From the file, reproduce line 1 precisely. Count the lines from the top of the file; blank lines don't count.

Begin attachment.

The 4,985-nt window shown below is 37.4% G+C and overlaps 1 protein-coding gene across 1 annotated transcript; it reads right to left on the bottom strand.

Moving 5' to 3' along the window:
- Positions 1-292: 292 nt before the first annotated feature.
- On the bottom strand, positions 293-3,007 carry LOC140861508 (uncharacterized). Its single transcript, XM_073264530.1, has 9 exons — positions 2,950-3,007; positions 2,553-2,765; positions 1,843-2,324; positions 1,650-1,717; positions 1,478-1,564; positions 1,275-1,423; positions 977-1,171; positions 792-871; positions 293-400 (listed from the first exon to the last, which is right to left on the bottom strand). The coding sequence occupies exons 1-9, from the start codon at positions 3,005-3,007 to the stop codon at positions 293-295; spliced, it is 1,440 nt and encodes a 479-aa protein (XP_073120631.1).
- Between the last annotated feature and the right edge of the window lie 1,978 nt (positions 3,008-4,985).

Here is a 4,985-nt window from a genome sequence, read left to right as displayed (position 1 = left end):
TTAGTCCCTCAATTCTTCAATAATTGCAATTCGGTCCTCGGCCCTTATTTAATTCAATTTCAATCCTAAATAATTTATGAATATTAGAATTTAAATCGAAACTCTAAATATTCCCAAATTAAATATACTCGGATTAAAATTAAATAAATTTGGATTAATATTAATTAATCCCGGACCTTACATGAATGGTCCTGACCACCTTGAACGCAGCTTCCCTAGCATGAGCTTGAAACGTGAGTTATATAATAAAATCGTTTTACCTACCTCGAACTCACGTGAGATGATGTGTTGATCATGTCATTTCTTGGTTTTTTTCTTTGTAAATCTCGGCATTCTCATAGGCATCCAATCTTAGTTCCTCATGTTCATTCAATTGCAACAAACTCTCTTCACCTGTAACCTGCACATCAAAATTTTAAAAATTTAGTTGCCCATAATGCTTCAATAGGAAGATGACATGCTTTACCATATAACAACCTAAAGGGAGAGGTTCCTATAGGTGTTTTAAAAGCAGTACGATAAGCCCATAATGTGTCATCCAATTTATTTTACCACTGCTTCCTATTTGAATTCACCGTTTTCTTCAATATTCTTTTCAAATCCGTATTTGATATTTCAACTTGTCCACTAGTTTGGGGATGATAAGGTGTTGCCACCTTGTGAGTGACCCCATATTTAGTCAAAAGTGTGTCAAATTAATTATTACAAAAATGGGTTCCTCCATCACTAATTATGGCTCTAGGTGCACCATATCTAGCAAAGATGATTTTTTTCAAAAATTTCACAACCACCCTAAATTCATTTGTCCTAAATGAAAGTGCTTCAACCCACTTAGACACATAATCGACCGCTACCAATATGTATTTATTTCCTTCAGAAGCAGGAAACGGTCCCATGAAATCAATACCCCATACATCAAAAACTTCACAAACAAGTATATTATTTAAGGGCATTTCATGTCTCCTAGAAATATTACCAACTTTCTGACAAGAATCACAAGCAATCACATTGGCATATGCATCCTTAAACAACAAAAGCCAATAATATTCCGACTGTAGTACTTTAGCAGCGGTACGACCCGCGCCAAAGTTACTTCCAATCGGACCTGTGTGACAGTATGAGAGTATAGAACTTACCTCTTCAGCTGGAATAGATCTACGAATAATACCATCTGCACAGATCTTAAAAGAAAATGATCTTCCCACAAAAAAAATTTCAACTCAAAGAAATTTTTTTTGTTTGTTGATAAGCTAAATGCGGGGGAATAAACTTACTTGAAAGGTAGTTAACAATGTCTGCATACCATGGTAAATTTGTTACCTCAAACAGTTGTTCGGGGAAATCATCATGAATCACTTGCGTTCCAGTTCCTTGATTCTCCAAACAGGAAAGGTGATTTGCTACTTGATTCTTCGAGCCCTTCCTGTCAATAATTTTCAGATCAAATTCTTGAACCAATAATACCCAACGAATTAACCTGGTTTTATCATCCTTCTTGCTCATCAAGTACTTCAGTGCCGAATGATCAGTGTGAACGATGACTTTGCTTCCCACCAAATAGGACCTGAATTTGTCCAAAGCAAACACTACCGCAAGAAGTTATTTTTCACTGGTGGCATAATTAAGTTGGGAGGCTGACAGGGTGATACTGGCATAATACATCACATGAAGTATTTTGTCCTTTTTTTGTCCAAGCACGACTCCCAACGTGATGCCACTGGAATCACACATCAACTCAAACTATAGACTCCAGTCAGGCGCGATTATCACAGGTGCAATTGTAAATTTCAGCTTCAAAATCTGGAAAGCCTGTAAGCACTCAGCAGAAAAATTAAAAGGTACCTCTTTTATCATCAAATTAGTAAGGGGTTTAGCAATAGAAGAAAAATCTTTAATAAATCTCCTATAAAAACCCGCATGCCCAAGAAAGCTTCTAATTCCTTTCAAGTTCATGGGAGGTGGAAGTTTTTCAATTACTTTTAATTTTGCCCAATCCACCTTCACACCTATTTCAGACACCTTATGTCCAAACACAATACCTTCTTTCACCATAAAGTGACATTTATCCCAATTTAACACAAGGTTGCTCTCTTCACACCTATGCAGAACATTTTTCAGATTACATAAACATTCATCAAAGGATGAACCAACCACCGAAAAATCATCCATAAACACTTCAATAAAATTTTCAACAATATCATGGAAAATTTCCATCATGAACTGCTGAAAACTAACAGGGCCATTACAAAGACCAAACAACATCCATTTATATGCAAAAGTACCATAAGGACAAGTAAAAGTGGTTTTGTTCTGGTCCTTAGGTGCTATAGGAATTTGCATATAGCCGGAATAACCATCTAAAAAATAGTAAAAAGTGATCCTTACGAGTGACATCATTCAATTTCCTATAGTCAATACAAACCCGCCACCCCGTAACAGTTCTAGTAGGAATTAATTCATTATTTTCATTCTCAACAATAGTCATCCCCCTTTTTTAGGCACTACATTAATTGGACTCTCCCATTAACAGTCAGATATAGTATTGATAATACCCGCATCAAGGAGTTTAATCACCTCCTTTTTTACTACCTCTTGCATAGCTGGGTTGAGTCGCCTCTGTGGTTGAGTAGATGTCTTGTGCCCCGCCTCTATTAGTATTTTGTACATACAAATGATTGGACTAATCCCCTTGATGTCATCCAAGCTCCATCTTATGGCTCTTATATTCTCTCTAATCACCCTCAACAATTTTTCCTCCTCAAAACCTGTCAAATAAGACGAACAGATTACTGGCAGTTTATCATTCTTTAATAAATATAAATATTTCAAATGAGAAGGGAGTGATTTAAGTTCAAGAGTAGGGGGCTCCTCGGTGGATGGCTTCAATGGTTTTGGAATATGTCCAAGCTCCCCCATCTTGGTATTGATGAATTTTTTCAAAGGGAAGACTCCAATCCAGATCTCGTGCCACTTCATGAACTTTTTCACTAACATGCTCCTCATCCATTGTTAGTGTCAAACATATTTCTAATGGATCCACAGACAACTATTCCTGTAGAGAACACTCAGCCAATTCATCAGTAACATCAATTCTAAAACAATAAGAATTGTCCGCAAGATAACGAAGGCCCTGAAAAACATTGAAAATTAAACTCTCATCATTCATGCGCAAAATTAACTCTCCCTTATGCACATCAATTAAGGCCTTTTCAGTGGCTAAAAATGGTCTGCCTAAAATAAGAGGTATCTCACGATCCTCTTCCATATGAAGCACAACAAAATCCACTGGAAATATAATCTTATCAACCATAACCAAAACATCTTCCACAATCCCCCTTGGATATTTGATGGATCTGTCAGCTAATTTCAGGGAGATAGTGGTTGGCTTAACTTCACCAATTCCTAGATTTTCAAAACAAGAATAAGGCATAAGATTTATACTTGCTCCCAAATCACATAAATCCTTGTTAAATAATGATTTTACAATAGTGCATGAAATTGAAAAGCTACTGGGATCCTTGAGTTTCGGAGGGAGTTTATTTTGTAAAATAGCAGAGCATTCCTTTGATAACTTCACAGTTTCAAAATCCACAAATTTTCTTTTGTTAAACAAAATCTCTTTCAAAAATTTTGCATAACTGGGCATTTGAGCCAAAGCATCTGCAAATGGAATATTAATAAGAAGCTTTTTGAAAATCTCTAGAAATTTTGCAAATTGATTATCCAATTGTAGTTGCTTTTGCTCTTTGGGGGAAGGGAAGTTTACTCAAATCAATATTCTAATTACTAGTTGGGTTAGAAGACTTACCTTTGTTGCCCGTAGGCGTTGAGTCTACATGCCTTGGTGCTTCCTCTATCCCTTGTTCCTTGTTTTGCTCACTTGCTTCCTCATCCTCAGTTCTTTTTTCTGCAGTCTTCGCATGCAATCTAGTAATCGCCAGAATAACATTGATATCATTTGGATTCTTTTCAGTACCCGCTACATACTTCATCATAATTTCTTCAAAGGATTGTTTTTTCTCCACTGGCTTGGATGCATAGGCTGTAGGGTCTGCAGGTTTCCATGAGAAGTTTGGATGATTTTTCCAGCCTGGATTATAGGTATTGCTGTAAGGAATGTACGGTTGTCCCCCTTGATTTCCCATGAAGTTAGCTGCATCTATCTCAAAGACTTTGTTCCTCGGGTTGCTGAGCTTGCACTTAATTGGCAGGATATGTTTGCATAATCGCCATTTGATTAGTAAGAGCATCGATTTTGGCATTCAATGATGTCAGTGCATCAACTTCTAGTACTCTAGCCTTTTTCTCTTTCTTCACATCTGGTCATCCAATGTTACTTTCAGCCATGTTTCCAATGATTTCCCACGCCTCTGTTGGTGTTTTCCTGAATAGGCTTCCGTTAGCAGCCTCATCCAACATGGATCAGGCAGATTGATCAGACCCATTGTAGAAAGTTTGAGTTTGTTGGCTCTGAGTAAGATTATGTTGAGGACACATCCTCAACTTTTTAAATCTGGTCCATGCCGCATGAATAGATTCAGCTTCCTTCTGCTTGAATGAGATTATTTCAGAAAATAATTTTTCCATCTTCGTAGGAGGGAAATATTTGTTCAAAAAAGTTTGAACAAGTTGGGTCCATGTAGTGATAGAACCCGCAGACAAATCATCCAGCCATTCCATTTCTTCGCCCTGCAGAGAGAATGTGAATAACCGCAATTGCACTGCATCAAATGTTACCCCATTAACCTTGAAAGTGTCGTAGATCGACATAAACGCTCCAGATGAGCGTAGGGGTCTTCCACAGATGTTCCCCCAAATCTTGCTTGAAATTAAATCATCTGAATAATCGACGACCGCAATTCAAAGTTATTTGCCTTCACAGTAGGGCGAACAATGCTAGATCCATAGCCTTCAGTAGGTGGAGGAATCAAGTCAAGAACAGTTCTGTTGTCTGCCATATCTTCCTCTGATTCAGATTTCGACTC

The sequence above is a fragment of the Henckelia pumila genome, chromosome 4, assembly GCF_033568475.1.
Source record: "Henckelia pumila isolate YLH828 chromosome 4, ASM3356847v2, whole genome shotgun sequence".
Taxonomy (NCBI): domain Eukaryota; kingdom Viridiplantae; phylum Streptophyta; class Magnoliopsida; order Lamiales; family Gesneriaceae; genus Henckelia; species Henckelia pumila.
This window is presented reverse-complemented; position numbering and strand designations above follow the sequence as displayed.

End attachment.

The 4,985-nt window shown below is 37.4% G+C and overlaps 1 protein-coding gene across 1 annotated transcript; it reads right to left on the bottom strand.